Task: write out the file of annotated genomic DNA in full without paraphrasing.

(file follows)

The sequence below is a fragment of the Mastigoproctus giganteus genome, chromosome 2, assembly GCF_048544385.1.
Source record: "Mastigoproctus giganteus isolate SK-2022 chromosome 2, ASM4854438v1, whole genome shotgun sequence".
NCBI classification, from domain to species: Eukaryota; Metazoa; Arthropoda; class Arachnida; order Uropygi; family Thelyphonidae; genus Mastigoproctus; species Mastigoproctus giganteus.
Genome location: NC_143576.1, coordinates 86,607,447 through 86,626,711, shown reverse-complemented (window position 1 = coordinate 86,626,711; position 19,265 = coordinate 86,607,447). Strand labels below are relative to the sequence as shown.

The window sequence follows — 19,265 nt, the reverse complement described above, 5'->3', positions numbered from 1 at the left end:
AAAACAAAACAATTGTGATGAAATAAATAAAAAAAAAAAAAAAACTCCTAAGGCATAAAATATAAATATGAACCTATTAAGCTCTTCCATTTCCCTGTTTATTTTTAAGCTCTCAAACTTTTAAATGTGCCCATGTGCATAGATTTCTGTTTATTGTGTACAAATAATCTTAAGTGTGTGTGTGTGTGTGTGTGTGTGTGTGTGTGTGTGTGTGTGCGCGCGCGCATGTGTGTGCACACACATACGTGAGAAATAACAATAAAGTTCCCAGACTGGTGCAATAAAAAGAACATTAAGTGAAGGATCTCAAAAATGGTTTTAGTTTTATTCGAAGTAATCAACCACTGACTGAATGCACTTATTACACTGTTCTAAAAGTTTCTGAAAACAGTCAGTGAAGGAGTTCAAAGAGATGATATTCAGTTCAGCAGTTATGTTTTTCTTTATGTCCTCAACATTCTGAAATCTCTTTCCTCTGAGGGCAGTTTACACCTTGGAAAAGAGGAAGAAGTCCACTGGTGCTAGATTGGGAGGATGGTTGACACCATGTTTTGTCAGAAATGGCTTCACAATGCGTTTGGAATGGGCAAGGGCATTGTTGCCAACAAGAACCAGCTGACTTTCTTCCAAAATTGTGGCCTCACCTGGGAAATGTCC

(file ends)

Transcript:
The sequence below is a fragment of the Mastigoproctus giganteus genome, chromosome 2, assembly GCF_048544385.1.
Source record: "Mastigoproctus giganteus isolate SK-2022 chromosome 2, ASM4854438v1, whole genome shotgun sequence".
NCBI classification, from domain to species: Eukaryota; Metazoa; Arthropoda; class Arachnida; order Uropygi; family Thelyphonidae; genus Mastigoproctus; species Mastigoproctus giganteus.
Genome location: NC_143576.1, coordinates 86,607,447 through 86,626,711, shown reverse-complemented (window position 1 = coordinate 86,626,711; position 19,265 = coordinate 86,607,447). Strand labels below are relative to the sequence as shown.

The window sequence follows — 19,265 nt, the reverse complement described above, 5'->3', positions numbered from 1 at the left end:
AAAACAAAACAATTGTGATGAAATAAATAAAAAAAAAAAAAAAACTCCTAAGGCATAAAATATAAATATGAACCTATTAAGCTCTTCCATTTCCCTGTTTATTTTTAAGCTCTCAAACTTTTAAATGTGCCCATGTGCATAGATTTCTGTTTATTGTGTACAAATAATCTTAAGTGTGTGTGTGTGTGTGTGTGTGTGTGTGTGTGTGTGTGTGTGCGCGCGCGCATGTGTGTGCACACACATACGTGAGAAATAACAATAAAGTTCCCAGACTGGTGCAATAAAAAGAACATTAAGTGAAGGATCTCAAAAATGGTTTTAGTTTTATTCGAAGTAATCAACCACTGACTGAATGCACTTATTACACTGTTCTAAAAGTTTCTGAAAACAGTCAGTGAAGGAGTTCAAAGAGATGATATTCAGTTCAGCAGTTATGTTTTTCTTTATGTCCTCAACATTCTGAAATCTCTTTCCTCTGAGGGCAGTTTACACCTTGGAAAAGAGGAAGAAGTCCACTGGTGCTAGATTGGGAGGATGGTTGACACCATGTTTTGTCAGAAATGGCTTCACAATGCGTTTGGAATGGGCAAGGGCATTGTTGCCAACAAGAACCAGCTGACTTTCTTCCAAAATTGTGGCCTCACCTGGGAAATGTCC